Funded by: NIGMS NIH HHS: R01 GM071520, R01 GM71520

    The EMBO journal 2007;26;4;1105-16

  • Regulation of ezrin localization by Rac1 and PIPK in human epithelial cells.

    Auvinen E, Kivi N and Vaheri A

    Department of Virology, Haartman Institute, University of Helsinki, and HUSLAB Clinical Microbiology, Helsinki University Central Hospital, Helsinki, Finland. eeva.auvinen@helsinki.fi <eeva.auvinen@helsinki.fi&gt;

    Regulation of ezrin and other ERM proteins is not completely understood, but the involvement of Rho GTPases seems crucial. In this work, expression plasmids encoding full-length, deleted or truncated ezrin were constructed and coexpressed with Rac1 GTPase in HeLa human epithelial cells in order to elucidate the mechanisms of ezrin activation and function. We observed induction of actin stress fiber formation by ezrin constructs harboring the F-actin binding site but devoid of sequences required for intra- or intermolecular binding. Stress fiber-inducing ezrin mutants were localized in adherens junctions containing N-cadherin but no E-cadherin, and also colocalized with F-actin in stress fibers. This localization required the activity of Rac1 and phosphatidylinositol-4-phosphate 5-kinase and involved RhoA. We suggest that localization of ezrin in adherens junctions is regulated by Rac in a manner involving PIPK.

    Experimental cell research 2007;313;4;824-33

  • Type I gamma phosphatidylinositol phosphate kinase modulates adherens junction and E-cadherin trafficking via a direct interaction with mu 1B adaptin.

    Ling K, Bairstow SF, Carbonara C, Turbin DA, Huntsman DG and Anderson RA

    Program in Molecular and Cellular Pharmacology, Department of Pharmacology, University of Wisconsin Medical School, Madison, WI 53706, USA.

    Assembly of E-cadherin-based adherens junctions (AJ) is obligatory for establishment of polarized epithelia and plays a key role in repressing the invasiveness of many carcinomas. Here we show that type Igamma phosphatidylinositol phosphate kinase (PIPKIgamma) directly binds to E-cadherin and modulates E-cadherin trafficking. PIPKIgamma also interacts with the mu subunits of clathrin adaptor protein (AP) complexes and acts as a signalling scaffold that links AP complexes to E-cadherin. Depletion of PIPKIgamma or disruption of PIPKIgamma binding to either E-cadherin or AP complexes results in defects in E-cadherin transport and blocks AJ assembly. An E-cadherin germline mutation that loses PIPKIgamma binding and shows disrupted basolateral membrane targeting no longer forms AJs and leads to hereditary gastric cancers. These combined results reveal a novel mechanism where PIPKIgamma serves as both a scaffold, which links E-cadherin to AP complexes and the trafficking machinery, and a regulator of trafficking events via the spatial generation of phosphatidylinositol-4,5-bisphosphate.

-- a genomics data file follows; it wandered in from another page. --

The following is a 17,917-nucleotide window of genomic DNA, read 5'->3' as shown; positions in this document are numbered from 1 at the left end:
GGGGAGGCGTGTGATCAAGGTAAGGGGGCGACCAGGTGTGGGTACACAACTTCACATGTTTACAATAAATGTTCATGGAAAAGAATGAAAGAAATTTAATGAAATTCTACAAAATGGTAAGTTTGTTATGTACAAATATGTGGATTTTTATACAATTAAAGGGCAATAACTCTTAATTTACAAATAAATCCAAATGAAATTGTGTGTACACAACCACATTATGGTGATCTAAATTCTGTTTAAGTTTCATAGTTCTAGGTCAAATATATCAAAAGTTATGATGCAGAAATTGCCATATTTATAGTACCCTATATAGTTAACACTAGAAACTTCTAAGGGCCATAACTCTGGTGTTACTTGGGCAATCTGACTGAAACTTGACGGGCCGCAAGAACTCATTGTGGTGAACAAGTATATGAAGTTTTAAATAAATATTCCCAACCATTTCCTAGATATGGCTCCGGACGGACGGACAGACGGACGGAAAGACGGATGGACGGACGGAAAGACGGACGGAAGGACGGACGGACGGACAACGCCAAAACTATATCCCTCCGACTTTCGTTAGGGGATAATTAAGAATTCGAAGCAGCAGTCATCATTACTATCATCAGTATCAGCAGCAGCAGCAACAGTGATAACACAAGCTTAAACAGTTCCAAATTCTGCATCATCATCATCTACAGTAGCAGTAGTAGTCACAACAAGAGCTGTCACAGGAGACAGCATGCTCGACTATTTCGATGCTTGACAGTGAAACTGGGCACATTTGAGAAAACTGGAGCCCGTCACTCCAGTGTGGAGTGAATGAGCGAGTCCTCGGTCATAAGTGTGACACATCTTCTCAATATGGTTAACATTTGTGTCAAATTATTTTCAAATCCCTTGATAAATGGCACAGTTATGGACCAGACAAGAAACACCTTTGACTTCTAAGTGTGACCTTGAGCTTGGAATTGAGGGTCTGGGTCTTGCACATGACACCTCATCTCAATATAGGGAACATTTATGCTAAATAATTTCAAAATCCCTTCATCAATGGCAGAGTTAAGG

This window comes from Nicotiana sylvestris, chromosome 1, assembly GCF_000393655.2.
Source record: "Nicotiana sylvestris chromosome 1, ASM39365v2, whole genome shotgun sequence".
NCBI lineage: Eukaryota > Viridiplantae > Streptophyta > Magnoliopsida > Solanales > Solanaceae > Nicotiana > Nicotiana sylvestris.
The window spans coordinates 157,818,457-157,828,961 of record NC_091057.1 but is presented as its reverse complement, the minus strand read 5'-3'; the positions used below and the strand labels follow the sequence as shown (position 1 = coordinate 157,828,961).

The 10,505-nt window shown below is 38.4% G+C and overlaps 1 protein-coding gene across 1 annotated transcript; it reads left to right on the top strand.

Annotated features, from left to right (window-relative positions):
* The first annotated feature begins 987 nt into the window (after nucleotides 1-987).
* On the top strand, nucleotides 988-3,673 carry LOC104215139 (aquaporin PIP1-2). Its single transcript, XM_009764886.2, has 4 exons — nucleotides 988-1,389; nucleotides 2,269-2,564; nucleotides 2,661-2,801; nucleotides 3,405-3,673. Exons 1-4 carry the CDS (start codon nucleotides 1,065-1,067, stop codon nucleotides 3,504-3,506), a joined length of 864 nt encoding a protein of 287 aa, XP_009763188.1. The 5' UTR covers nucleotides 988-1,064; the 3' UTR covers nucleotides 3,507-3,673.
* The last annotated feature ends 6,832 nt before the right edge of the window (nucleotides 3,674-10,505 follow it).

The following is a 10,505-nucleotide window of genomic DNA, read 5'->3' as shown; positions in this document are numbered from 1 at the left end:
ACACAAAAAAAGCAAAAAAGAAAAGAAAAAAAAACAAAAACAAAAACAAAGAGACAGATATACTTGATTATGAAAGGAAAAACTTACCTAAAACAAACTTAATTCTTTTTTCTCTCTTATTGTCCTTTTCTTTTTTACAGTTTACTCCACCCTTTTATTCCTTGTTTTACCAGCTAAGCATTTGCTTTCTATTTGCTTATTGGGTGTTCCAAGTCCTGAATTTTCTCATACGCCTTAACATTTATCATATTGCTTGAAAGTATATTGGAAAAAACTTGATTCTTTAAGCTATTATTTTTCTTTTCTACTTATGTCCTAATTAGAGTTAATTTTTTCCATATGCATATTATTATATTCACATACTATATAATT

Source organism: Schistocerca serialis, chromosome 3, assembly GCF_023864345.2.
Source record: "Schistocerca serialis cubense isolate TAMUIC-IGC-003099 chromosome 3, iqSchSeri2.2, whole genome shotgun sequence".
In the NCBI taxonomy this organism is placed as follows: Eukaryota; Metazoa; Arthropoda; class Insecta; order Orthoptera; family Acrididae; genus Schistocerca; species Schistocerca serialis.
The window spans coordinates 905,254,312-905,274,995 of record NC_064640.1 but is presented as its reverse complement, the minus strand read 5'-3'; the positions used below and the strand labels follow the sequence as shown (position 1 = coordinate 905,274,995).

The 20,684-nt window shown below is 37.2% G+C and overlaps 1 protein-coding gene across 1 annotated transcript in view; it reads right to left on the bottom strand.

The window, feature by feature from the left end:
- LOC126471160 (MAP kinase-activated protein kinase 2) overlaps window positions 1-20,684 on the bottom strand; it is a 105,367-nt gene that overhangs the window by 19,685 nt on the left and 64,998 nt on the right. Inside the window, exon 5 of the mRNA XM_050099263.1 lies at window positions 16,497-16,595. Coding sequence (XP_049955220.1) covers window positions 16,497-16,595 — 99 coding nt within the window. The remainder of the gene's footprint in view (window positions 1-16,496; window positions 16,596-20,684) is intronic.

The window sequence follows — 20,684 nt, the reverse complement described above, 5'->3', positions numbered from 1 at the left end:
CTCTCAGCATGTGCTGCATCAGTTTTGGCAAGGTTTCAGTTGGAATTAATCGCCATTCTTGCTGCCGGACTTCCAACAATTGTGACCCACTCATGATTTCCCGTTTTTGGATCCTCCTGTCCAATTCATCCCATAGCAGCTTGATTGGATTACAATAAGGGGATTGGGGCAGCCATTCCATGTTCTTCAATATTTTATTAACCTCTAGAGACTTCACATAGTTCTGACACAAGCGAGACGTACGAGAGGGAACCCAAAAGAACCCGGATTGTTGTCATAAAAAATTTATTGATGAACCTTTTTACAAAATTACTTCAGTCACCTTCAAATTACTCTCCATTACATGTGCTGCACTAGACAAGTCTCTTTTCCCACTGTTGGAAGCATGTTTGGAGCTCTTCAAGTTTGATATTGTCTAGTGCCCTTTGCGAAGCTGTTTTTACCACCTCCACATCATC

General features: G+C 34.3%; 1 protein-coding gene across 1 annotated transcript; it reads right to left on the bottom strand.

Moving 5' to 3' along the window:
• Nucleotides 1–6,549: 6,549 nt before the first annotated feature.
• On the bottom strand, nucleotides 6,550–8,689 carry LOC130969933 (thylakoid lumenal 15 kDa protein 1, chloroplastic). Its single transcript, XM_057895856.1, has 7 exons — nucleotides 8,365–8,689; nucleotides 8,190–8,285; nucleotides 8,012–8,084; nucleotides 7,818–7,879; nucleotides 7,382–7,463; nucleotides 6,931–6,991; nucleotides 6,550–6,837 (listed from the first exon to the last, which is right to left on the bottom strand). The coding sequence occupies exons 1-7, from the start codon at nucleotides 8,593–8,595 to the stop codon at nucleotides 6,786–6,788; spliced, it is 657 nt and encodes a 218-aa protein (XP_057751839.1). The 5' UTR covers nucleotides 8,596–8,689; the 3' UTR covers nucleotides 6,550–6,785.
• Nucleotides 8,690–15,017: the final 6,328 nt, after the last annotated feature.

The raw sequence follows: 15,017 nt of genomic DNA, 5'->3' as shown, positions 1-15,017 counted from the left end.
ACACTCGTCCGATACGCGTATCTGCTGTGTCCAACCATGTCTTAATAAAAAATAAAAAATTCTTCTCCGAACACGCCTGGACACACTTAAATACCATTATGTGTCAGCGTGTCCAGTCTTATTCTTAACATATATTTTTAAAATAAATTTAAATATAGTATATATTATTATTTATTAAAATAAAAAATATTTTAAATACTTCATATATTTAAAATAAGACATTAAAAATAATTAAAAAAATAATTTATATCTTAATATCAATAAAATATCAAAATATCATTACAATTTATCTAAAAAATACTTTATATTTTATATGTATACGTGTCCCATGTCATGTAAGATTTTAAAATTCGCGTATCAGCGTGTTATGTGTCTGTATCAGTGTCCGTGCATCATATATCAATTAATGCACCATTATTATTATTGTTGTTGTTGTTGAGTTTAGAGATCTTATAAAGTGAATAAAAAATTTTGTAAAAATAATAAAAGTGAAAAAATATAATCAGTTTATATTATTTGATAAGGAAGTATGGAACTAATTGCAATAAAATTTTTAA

Funded by: NCI NIH HHS: CA104708, R01 CA104708; NIGMS NIH HHS: GM057549, R01 GM057549

    The Journal of cell biology 2007;176;3;343-53

  • Stimulation of phosphatidylinositol kinase type I-mediated phosphatidylinositol (4,5)-bisphosphate synthesis by AP-2mu-cargo complexes.

    Krauss M, Kukhtina V, Pechstein A and Haucke V

    Institute of Chemistry and Biochemistry, Department of Membrane Biochemistry, Freie Universität Berlin, Takustrasse 6, 14195 Berlin, Germany.

    Phosphatidylinositol (4,5)-bisphosphate [PI(4,5)P(2)] is an important factor for a variety of cellular functions ranging from cell signaling to actin cytoskeletal dynamics and endocytic membrane traffic. Here, we have identified the clathrin adaptor complex AP-2 as a regulator of phosphatidylinositol 4-phosphate 5-kinase (PIPK)-mediated PI(4,5)P(2) synthesis. AP-2 directly interacts with the kinase core domain of type I PIPK isozymes via its mu2-subunit in vitro and in native protein extracts. Endocytic cargo protein binding to mu2 leads to a potent stimulation of PIPK activity. These data thus identify a positive feedback loop consisting of endocytic cargo proteins, AP-2mu, and PIPK type I which may provide a specific pool of PI(4,5)P(2) dedicated to clathrin/AP-2-dependent receptor internalization.

    Proceedings of the National Academy of Sciences of the United States of America 2006;103;32;11934-9

  • Type Igamma661 phosphatidylinositol phosphate kinase directly interacts with AP2 and regulates endocytosis.